The Gods of Noonday
What we think of as "home".
Wilmington NC – [Click the LISTEN button to hear Nicki's commentary.]
I spent my Thanksgiving this year with a good friend and her elderly mother, two people who have become family to me in the dozen years that I have lived here. Ruth is eighty and recovering from a heart attack. She told us she had no intention of cooking, or eating a big Thanksgiving meal. All she wanted was a plateful of Jackson's BBQ and some potato salad.
So I had BBQ for Thanksgiving dinner, and I'm not complaining! Still, I couldn't help feeling a twinge of homesickness for the Thanksgivings at home. The thought brought me up short. At home? I am not exactly "from around here", as you can probably tell. I grew up in New England, I have ideas about what makes a season "Fall". I don't think we should need air conditioning in November. This is the only time of the year that I feel slightly out of place.
I'm not alone in this feeling. What marketing people call "regional literature" has enjoyed a surge in popularity in recent years and ironically, it isn't because more people are staying at home. It is because more people aren't quite sure, anymore, what or where "home" is. We bounce around this country following jobs or lovers, and often find ourselves landed in unfamiliar places. It can be disorienting, even depressing. We are fast becoming a nation of outsiders--of exiles.
An outsider of sorts myself, I'm naturally drawn to books about outsiders, which is why I was drawn to a book called "The Gods of Noonday: A White Girl's African Life" by Elaine Neil Orr. I am interested in books that explore people and place. Orr was born in Nigeria where her parents were medical missionaries. She spent the first 16 years of her life in Africa, until her parents, afraid of letting their daughter grow up in exile, sent her "home" to Georgia. She spent the next 20 years of her life trying to be "American". It wasn't until she was faced with a serious illness that she realized that she was an exile, indeed. She was homesick--for Africa.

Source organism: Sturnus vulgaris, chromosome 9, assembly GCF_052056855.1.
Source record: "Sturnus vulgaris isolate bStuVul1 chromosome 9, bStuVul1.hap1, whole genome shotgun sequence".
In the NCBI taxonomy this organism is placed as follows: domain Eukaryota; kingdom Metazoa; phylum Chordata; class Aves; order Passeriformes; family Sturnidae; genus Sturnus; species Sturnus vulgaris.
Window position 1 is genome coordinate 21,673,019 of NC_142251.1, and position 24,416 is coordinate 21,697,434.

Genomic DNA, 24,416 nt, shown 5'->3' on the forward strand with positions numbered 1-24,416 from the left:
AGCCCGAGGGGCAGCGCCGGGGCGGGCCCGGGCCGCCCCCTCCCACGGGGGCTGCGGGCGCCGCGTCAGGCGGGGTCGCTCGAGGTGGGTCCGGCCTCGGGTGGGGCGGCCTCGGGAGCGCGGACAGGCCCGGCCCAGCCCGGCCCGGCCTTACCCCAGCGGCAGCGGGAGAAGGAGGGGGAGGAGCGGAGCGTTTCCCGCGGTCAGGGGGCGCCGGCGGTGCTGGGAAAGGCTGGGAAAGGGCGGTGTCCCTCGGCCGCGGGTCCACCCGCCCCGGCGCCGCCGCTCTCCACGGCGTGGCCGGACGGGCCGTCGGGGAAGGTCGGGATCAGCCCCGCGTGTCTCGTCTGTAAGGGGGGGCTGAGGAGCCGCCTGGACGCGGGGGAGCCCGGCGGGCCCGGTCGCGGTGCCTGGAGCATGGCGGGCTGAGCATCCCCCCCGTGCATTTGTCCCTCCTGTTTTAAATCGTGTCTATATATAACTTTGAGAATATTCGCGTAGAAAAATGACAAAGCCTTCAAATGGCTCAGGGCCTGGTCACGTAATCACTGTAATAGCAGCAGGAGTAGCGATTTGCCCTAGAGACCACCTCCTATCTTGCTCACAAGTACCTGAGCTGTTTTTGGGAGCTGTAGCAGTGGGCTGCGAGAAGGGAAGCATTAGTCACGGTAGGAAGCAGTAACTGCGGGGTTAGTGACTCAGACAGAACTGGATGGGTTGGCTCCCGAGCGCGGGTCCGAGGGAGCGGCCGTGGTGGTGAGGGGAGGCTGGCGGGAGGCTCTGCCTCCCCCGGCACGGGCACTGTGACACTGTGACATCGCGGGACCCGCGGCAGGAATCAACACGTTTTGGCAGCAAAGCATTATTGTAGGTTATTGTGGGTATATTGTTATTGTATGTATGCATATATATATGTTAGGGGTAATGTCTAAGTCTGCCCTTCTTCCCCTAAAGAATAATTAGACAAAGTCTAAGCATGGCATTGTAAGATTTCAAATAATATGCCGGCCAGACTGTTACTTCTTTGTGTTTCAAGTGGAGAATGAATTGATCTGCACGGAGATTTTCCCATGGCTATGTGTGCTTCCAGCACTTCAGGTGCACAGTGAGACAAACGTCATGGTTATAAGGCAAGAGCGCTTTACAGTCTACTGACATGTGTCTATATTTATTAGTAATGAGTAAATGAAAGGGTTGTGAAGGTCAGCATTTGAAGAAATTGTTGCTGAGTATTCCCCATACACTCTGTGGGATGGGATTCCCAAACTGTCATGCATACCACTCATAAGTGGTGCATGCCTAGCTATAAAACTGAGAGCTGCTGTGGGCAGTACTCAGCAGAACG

"The Gods of Noonday" is Orr's attempt to chronicle her journey away from and back to Nigeria. It is thoughtful and slightly dreamy--some people would probably call the style "luminous". And it is infused with a longing that will be familiar to anyone who has ever been homesick.
But this is no rosy-tinted look back. Like all childhoods, the author admits to some idyllic moments. But she was born into a period of upheaval--on the eve of Nigeria's fight for independence from Great Britain. The status and the safety of her family was at times precarious, and the violence that seems to explode when western culture meets African lurks everywhere. There is a particularly disturbing scene when a monitor (a lizard the size of a small dragon) wanders into the family compound. Things do not go well, for either the lizard or the missionaries. It is a scene of vivid detail and inescapable implications.
But the simmering violence doesn't change the fact that Nigeria is still HOME to Elaine Neil Orr. If you were to ask her to describe a tree, she would tell you about a baobob. If you were to say "draw me a picture of a house", she would draw a bungalow. It has been said by psychologists who claim to know such things, that we are fundamentally the person we will be by the age of four or five. If that is true, I suppose I will always at heart be a New Englander. Elaine Orr is at heart, an African. The Gods of Noonday is her attempt to make peace with being a stranger in a strange land, and it has something to teach all of us who are exiled--no matter where from, no matter where to.